Farming protests are currently taking place in several European countries. Several reasons are advanced for what is prompting these demonstrations – concerns over incomes and rising costs, the burden of additional environmental regulation, free trade agreements with third countries, the uncertainty arising from increasingly volatile weather conditions, the sense that society no longer values the work of farmers in the same way as in the past. No doubt all factors play some role, but in this post I want to dissect the farm income context. I make use of a chart that I posted on my X and LinkedIn feeds a little time ago, but a blog post allows me to give some additional background.
We frequently hear that farmers’ incomes across Europe have been under pressure from a variety of factors, ranging from strong price fluctuations to rising production costs and extreme weather phenomena. The basic message of the chart (which I reproduce later in this post) is that, on the contrary, farmers have made steady gains in their income from agriculture over the last two decades (since 2005) and agricultural income levels have been at their highest in the past three years, despite higher input costs.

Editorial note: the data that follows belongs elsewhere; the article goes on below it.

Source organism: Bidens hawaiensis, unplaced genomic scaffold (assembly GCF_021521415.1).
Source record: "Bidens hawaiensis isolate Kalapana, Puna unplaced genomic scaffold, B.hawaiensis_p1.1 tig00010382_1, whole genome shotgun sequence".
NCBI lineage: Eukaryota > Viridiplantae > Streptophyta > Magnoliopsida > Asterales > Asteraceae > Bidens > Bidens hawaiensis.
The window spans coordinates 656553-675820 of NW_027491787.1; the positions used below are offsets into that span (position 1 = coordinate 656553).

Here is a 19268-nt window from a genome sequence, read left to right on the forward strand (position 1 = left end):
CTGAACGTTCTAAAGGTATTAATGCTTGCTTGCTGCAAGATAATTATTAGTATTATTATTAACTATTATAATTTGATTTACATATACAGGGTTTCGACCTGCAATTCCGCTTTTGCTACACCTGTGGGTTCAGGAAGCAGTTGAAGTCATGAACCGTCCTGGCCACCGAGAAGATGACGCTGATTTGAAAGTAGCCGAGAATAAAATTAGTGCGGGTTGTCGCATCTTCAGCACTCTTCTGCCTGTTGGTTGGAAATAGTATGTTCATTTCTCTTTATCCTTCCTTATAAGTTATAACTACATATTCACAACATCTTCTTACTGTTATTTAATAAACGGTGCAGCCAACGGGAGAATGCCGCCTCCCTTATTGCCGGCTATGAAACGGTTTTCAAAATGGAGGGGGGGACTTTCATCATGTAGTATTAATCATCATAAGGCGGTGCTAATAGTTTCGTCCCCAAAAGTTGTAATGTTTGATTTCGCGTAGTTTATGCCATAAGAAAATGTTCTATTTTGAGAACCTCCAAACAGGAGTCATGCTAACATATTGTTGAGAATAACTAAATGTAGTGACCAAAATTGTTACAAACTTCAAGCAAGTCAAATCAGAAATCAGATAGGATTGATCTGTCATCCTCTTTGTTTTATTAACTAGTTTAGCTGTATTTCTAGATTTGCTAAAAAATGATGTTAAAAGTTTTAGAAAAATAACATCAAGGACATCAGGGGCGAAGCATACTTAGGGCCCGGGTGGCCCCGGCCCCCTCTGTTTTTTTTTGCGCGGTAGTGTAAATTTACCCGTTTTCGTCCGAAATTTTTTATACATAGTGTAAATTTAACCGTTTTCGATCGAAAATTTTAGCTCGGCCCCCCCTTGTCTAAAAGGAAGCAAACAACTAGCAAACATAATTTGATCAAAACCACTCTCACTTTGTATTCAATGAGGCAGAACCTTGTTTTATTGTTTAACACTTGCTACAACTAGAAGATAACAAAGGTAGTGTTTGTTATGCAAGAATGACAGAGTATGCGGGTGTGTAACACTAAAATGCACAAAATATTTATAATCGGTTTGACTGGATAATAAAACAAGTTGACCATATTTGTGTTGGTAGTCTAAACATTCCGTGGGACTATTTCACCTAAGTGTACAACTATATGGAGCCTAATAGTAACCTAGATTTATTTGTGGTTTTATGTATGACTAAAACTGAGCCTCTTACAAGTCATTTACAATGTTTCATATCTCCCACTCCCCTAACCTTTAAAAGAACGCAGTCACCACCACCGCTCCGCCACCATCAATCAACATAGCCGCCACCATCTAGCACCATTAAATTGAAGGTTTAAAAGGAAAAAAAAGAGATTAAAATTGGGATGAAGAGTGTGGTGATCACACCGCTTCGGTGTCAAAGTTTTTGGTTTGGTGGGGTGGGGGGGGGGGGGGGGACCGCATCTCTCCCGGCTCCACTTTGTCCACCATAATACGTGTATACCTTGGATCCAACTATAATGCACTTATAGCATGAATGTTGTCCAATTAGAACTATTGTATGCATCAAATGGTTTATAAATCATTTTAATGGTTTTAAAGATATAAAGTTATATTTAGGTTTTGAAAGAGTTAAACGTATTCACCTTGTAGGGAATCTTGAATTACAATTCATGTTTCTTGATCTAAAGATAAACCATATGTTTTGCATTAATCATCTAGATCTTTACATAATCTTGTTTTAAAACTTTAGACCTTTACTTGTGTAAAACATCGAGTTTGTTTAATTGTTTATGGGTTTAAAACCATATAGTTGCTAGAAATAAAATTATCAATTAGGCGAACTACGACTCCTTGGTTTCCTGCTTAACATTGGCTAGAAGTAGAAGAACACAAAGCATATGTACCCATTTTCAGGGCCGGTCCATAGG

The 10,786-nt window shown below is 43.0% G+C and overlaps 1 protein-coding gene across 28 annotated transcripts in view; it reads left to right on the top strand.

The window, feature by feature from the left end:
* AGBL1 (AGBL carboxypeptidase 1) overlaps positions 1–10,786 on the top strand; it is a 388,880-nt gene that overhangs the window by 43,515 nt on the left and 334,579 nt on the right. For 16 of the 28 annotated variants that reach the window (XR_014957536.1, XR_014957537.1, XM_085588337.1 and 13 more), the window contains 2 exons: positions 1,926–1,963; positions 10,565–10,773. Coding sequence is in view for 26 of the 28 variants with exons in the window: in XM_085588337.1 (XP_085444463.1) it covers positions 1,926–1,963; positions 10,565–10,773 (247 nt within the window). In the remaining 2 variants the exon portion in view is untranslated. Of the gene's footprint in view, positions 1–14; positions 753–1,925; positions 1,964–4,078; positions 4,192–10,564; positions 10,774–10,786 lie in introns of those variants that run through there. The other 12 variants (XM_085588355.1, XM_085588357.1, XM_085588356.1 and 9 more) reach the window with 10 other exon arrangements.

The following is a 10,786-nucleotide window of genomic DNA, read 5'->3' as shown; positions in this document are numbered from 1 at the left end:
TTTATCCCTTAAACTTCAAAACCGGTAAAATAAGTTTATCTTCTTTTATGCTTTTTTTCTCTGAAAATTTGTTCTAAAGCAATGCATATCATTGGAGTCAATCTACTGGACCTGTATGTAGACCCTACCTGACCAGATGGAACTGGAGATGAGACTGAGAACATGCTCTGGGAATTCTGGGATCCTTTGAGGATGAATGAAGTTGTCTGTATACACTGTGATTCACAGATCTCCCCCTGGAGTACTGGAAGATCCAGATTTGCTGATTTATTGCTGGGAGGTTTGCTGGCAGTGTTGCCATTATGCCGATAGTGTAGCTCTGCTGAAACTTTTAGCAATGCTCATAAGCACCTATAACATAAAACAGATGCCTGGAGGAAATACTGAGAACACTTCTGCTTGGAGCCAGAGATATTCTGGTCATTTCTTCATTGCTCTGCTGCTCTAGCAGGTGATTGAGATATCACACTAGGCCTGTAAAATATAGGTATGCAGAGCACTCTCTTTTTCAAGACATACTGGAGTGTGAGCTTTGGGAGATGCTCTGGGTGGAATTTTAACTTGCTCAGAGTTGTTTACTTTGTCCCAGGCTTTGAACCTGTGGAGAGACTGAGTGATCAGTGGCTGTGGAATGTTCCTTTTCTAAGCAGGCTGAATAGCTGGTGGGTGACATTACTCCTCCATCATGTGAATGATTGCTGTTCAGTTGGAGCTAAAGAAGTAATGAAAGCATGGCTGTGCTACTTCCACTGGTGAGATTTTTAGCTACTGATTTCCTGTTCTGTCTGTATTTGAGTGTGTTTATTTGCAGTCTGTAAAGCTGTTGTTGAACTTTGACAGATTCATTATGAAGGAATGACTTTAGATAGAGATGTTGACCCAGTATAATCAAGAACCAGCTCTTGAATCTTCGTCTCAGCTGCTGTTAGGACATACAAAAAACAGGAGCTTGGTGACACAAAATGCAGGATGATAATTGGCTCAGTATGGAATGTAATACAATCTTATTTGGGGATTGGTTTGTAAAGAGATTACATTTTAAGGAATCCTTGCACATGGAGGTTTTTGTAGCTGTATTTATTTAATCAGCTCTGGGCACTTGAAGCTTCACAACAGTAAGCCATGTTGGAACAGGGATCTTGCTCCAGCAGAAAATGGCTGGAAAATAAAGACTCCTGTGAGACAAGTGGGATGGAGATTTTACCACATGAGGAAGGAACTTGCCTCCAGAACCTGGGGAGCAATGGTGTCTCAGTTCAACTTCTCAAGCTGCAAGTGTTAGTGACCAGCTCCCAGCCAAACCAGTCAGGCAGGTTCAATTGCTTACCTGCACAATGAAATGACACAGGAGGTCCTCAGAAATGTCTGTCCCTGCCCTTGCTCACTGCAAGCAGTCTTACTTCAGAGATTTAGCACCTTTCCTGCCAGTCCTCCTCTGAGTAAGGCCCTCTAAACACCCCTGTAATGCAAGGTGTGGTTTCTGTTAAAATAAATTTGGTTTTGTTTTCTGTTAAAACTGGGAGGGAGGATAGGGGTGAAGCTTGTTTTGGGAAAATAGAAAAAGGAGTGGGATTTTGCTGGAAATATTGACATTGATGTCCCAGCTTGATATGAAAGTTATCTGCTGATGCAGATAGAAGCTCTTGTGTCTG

Let us now turn to look at the evidence. I focus initially on the EU level, but individual Member States are quite heterogeneous and so are income developments. Given that France is the largest agricultural producer in the EU and the strength of farmer protests in France, I look at France particularly as a case study. Also here, the underlying trends are clearly visible. Finally, even looking at income developments within a country can conceal differences for different farming systems, for different size groups of farms, and for individual farms depending on their dependence on debt, whether they farm their own or rented land, and so on. Still, looking at the macro level is a sensible place to start.
Farm income or the income of farm households is a broader concept than agricultural income as it will also include off-farm income. In this post we are only concerned with agricultural income.
Eurostat income indicators
Eurostat calculates three agricultural income indicators (governed by Regulation 138/2004 on the economic accounts for agriculture, as amended) which provide a good starting point for a macro analysis. They are:
Indicator A: Index of the real income of factors in agriculture per annual work unit (AWU). This corresponds to the factor income available to remunerate all labour, land and capital used in the agricultural industry (in technical terms, net value added at factor cost) divided by the total number of Annual Work Units.
Indicator B: Index of real net entrepreneurial income per unpaid annual work unit (also referred to as family farm income per family work unit, FWU). This indicator is most useful when agriculture is organised in the form of family farms as sole proprietorships. When agriculture is organised in the form of conventional corporate structures which generate entrepreneurial income (profit) exclusively with paid labour, it overestimates income in comparison with the notion of individual income. According to Eurostat, this indicator is most useful in showing trends rather than income levels.